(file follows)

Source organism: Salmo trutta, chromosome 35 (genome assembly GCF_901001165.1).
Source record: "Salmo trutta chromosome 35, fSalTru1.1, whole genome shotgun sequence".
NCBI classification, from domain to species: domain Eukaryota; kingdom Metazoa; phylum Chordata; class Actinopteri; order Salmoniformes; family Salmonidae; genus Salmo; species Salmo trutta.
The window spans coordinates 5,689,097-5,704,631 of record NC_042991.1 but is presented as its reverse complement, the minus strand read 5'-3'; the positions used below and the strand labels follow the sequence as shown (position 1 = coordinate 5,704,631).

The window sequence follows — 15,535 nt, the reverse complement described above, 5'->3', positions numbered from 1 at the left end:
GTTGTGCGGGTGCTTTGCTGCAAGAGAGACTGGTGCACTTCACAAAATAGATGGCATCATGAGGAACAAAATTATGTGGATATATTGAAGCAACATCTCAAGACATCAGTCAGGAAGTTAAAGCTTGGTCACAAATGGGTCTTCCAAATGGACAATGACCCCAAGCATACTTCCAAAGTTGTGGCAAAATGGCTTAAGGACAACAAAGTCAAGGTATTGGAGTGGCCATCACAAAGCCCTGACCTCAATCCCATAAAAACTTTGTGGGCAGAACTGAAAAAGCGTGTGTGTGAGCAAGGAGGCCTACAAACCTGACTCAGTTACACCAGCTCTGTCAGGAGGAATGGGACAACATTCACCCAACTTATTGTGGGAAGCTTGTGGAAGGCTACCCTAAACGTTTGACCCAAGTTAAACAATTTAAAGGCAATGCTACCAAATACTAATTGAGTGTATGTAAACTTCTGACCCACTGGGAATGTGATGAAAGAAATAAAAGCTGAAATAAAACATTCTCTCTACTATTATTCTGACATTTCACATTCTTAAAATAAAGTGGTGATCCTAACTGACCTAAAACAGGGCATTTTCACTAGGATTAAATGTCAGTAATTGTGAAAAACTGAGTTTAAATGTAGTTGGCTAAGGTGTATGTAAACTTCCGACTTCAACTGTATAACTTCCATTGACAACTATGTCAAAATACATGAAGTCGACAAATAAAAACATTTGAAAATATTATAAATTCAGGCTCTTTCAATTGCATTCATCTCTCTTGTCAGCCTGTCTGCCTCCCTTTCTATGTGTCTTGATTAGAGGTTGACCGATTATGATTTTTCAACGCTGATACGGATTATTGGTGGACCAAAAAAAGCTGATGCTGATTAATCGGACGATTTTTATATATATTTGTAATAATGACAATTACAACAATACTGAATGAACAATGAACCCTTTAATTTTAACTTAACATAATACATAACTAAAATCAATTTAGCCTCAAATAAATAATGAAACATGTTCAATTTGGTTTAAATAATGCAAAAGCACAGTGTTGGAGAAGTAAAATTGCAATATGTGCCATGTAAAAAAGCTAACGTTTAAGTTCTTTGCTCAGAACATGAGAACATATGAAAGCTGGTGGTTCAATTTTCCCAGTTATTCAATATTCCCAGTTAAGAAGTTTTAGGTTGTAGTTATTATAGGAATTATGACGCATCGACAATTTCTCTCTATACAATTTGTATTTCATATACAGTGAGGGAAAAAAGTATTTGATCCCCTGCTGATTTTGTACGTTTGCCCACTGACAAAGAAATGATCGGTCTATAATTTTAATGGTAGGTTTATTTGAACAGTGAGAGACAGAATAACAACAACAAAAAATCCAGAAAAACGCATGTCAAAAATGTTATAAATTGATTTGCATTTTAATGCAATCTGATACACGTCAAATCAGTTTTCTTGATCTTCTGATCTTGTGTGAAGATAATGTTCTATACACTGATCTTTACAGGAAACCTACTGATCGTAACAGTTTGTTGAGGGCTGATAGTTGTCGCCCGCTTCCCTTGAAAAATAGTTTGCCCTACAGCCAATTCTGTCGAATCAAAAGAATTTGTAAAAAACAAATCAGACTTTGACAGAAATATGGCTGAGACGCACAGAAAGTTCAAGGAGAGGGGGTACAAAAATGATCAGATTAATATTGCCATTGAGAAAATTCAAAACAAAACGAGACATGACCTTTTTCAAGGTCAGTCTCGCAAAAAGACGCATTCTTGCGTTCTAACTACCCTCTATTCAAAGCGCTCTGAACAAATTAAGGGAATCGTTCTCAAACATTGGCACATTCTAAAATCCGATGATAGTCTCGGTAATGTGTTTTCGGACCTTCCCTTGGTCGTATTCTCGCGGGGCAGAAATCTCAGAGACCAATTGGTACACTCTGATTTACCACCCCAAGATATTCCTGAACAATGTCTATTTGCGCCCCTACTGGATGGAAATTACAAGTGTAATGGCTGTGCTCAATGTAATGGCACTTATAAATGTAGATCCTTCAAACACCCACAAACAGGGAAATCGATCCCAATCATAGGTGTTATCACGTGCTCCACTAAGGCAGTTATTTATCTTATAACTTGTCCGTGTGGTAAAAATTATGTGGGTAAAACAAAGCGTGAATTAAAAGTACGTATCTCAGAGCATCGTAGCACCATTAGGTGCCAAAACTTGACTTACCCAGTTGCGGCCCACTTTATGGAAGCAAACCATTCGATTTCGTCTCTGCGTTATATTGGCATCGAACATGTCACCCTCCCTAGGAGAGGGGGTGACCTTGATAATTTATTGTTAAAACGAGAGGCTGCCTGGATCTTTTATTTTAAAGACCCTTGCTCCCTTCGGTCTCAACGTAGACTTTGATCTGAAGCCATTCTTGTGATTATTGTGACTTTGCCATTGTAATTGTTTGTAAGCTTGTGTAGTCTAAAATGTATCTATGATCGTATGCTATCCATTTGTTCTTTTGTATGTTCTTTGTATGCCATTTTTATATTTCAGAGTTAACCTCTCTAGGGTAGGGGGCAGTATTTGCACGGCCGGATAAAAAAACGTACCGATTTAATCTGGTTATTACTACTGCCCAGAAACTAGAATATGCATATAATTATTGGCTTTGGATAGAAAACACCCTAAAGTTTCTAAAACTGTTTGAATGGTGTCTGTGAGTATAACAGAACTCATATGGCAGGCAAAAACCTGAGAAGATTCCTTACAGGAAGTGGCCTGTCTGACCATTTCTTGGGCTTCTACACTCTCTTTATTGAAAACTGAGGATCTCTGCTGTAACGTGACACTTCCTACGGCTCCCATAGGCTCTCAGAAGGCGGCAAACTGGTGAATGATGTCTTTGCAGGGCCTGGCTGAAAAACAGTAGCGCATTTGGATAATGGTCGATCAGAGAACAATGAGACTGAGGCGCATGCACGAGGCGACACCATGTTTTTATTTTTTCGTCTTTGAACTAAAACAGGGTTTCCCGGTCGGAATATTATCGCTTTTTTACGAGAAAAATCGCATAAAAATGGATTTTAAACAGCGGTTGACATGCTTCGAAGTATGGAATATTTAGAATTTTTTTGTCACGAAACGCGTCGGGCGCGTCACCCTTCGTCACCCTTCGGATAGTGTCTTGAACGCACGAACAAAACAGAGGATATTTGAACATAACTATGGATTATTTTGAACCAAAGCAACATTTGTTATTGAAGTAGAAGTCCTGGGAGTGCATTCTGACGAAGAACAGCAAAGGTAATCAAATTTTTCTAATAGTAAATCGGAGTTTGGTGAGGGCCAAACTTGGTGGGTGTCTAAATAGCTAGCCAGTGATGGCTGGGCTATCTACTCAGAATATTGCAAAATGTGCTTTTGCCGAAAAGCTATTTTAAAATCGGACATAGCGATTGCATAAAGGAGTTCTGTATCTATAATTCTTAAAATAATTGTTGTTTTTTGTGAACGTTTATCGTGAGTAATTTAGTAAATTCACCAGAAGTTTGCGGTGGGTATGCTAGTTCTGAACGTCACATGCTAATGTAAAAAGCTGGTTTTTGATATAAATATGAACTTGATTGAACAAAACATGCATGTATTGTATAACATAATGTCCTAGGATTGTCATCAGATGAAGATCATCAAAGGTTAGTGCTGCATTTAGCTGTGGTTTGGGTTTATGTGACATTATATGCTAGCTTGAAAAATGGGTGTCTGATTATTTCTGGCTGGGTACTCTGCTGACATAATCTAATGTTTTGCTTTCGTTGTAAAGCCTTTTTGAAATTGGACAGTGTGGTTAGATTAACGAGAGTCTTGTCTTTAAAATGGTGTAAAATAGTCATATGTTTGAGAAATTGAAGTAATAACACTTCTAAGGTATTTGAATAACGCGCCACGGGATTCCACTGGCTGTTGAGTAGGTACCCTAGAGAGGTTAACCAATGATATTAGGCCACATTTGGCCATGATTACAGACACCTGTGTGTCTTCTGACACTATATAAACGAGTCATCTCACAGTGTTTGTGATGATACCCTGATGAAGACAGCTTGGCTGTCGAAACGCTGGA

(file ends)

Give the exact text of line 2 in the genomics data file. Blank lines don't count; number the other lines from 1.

Source record: "Salmo trutta chromosome 35, fSalTru1.1, whole genome shotgun sequence".